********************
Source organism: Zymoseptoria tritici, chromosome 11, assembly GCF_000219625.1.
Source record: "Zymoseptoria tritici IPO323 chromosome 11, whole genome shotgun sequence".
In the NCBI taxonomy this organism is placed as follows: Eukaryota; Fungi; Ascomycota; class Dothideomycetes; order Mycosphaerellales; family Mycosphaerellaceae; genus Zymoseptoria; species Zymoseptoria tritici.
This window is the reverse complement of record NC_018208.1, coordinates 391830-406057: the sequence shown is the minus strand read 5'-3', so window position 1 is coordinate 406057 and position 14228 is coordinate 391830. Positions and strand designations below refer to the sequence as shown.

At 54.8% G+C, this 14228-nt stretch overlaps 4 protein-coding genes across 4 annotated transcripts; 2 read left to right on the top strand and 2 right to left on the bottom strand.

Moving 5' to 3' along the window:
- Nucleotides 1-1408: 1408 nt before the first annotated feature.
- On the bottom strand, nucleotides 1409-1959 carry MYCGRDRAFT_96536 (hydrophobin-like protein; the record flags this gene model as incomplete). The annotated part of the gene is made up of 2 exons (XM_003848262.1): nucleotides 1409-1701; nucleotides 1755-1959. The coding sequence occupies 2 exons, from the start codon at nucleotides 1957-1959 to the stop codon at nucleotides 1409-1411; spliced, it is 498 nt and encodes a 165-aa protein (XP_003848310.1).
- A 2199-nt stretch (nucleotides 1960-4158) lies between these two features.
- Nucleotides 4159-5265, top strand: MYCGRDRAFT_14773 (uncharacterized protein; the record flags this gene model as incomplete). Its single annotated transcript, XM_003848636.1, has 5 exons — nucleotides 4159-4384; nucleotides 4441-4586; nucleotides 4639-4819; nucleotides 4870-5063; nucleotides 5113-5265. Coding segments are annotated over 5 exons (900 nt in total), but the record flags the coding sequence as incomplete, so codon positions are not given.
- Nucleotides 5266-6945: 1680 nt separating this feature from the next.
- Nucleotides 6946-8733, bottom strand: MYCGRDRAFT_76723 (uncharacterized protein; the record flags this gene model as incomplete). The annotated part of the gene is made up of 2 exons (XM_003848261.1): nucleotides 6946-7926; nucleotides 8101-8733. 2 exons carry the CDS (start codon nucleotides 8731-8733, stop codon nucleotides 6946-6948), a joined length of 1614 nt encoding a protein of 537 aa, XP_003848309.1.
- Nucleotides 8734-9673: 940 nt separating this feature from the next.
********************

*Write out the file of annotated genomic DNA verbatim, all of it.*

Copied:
Source organism: Zymoseptoria tritici, chromosome 11, assembly GCF_000219625.1.
Source record: "Zymoseptoria tritici IPO323 chromosome 11, whole genome shotgun sequence".
In the NCBI taxonomy this organism is placed as follows: Eukaryota; Fungi; Ascomycota; class Dothideomycetes; order Mycosphaerellales; family Mycosphaerellaceae; genus Zymoseptoria; species Zymoseptoria tritici.
This window is the reverse complement of record NC_018208.1, coordinates 391830-406057: the sequence shown is the minus strand read 5'-3', so window position 1 is coordinate 406057 and position 14228 is coordinate 391830. Positions and strand designations below refer to the sequence as shown.

At 54.8% G+C, this 14228-nt stretch overlaps 4 protein-coding genes across 4 annotated transcripts; 2 read left to right on the top strand and 2 right to left on the bottom strand.

Moving 5' to 3' along the window:
- Nucleotides 1-1408: 1408 nt before the first annotated feature.
- On the bottom strand, nucleotides 1409-1959 carry MYCGRDRAFT_96536 (hydrophobin-like protein; the record flags this gene model as incomplete). The annotated part of the gene is made up of 2 exons (XM_003848262.1): nucleotides 1409-1701; nucleotides 1755-1959. The coding sequence occupies 2 exons, from the start codon at nucleotides 1957-1959 to the stop codon at nucleotides 1409-1411; spliced, it is 498 nt and encodes a 165-aa protein (XP_003848310.1).
- A 2199-nt stretch (nucleotides 1960-4158) lies between these two features.
- Nucleotides 4159-5265, top strand: MYCGRDRAFT_14773 (uncharacterized protein; the record flags this gene model as incomplete). Its single annotated transcript, XM_003848636.1, has 5 exons — nucleotides 4159-4384; nucleotides 4441-4586; nucleotides 4639-4819; nucleotides 4870-5063; nucleotides 5113-5265. Coding segments are annotated over 5 exons (900 nt in total), but the record flags the coding sequence as incomplete, so codon positions are not given.
- Nucleotides 5266-6945: 1680 nt separating this feature from the next.
- Nucleotides 6946-8733, bottom strand: MYCGRDRAFT_76723 (uncharacterized protein; the record flags this gene model as incomplete). The annotated part of the gene is made up of 2 exons (XM_003848261.1): nucleotides 6946-7926; nucleotides 8101-8733. 2 exons carry the CDS (start codon nucleotides 8731-8733, stop codon nucleotides 6946-6948), a joined length of 1614 nt encoding a protein of 537 aa, XP_003848309.1.
- Nucleotides 8734-9673: 940 nt separating this feature from the next.